The primary thinking is that children only behave ‘badly’ when they feel bad and that the key is to fix whatever is causing that bad feeling in order to have long term improvements in the behaviour.  So, for example, when we were experiencing perfectly normal (but at times difficult) tantrums or attention seeking behaviour after his baby brother arrived, I was able to figure out the specifics of what was actually going on to cause this in our daily routine, reconnect with him and then correct the behaviours afterwards.  As my kids have got older we’ve experienced the odd challenging time and the tools I’ve got from Josie have really helped me understand why they’re happening and work through them without much stress.


Most of the people that have used her just want to understand their kids a bit better, whether they are challenging or not.  I for one have learnt some amazing tools to help with the day to day dramas!

However, I know so many people that have used her when going through tougher times; a divorce, or if there children have difficulty settling into school or any of those common life events that can throw children off balance and affect their behaviour and happiness.

It made a real difference to me, not because it stopped my kids from doing any of these things I mentioned as babies.  Nor has it made them angels that never push the boundaries as they’ve got older, It’s all normal. They’re perfect but not always perfectly behaved, they never will be! I don’t want them to be either (although they could perhaps pick their moments from time to time!).

It gave me an understanding of what I wanted to do and most importantly why they are doing it.  And I think knowing what you are going to do in certain situations gives you so much power as a parent (or anything in life) that it takes a lot of the stress away.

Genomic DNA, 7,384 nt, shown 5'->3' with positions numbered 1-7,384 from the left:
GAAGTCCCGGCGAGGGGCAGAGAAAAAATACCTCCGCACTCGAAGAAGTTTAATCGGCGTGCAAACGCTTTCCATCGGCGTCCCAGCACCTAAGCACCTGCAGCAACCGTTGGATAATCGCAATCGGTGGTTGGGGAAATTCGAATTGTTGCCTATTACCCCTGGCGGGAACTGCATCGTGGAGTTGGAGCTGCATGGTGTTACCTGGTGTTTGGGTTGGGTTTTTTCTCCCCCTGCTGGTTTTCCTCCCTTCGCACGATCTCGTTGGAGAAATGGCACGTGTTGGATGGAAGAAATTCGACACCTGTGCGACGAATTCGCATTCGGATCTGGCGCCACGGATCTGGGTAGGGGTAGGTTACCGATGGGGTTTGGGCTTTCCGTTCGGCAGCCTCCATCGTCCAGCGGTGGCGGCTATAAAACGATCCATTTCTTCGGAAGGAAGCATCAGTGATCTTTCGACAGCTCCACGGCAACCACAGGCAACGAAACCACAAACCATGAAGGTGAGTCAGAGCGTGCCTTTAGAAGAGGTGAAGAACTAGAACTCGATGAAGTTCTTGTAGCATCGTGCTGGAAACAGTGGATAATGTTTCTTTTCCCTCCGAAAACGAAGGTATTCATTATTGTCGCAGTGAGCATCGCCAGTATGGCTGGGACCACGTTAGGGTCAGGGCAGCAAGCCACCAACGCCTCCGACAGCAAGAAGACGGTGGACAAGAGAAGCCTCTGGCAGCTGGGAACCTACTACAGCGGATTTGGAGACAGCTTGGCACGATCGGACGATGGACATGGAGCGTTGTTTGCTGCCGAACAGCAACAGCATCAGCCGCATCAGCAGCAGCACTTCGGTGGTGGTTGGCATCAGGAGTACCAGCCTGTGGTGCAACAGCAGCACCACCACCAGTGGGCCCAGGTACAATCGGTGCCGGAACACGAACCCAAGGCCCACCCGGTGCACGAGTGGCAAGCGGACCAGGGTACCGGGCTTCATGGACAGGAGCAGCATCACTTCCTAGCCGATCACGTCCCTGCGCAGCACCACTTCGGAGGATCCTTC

We all want to be the best possible parent we can be and we all suffer similar challenges and experience periods of ‘what the actual hell do I do here?’ so if you’d like to check out her workshops – there’s some coming up soon I believe.

Although I know that the hardest years are yet to come, I am really pleased I have worked on my confidence to be the best version of ‘mummy’ that I can be and I have actually met some great friends through her workshops too – bonus!

Josie has a few workshops coming up if you’d like to check them out.

For parents or babies 12 months and under click here

For parents of preschoolers click here

Check out the rest of her workshops here

Josie Taylor

Beginners Photography



If you have a DSLR or compact camera but keep it in the box or at home because you’re scared of how to use it then this is for you.  Perhaps you have used it but the results you get are frustrating, too blurry, too bright, too dark?  This is where I come in!